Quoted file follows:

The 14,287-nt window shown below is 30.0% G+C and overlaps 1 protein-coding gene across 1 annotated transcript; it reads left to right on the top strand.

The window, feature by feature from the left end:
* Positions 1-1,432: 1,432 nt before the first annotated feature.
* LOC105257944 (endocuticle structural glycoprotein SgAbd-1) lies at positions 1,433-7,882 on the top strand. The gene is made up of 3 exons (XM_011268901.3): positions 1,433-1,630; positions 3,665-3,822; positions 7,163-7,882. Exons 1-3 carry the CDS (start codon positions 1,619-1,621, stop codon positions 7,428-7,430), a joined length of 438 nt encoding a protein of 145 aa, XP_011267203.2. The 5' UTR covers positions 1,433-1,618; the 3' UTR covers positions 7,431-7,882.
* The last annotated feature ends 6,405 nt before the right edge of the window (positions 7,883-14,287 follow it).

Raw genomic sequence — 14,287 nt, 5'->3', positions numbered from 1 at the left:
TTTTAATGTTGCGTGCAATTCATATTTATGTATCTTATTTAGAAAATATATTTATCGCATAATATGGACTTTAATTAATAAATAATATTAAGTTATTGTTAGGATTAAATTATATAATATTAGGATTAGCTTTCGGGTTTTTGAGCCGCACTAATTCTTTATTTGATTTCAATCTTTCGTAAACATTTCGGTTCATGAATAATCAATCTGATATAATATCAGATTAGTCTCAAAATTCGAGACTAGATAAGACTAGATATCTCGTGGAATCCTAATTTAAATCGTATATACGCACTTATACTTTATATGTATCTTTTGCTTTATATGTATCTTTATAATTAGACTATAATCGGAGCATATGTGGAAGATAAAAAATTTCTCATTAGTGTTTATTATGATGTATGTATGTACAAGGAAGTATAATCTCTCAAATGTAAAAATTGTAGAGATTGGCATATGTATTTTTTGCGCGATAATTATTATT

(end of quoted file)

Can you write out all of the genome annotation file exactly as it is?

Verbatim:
The 14,287-nt window shown below is 30.0% G+C and overlaps 1 protein-coding gene across 1 annotated transcript; it reads left to right on the top strand.

The window, feature by feature from the left end:
* Positions 1-1,432: 1,432 nt before the first annotated feature.
* LOC105257944 (endocuticle structural glycoprotein SgAbd-1) lies at positions 1,433-7,882 on the top strand. The gene is made up of 3 exons (XM_011268901.3): positions 1,433-1,630; positions 3,665-3,822; positions 7,163-7,882. Exons 1-3 carry the CDS (start codon positions 1,619-1,621, stop codon positions 7,428-7,430), a joined length of 438 nt encoding a protein of 145 aa, XP_011267203.2. The 5' UTR covers positions 1,433-1,618; the 3' UTR covers positions 7,431-7,882.
* The last annotated feature ends 6,405 nt before the right edge of the window (positions 7,883-14,287 follow it).

Raw genomic sequence — 14,287 nt, 5'->3', positions numbered from 1 at the left:
TTTTAATGTTGCGTGCAATTCATATTTATGTATCTTATTTAGAAAATATATTTATCGCATAATATGGACTTTAATTAATAAATAATATTAAGTTATTGTTAGGATTAAATTATATAATATTAGGATTAGCTTTCGGGTTTTTGAGCCGCACTAATTCTTTATTTGATTTCAATCTTTCGTAAACATTTCGGTTCATGAATAATCAATCTGATATAATATCAGATTAGTCTCAAAATTCGAGACTAGATAAGACTAGATATCTCGTGGAATCCTAATTTAAATCGTATATACGCACTTATACTTTATATGTATCTTTTGCTTTATATGTATCTTTATAATTAGACTATAATCGGAGCATATGTGGAAGATAAAAAATTTCTCATTAGTGTTTATTATGATGTATGTATGTACAAGGAAGTATAATCTCTCAAATGTAAAAATTGTAGAGATTGGCATATGTATTTTTTGCGCGATAATTATTATT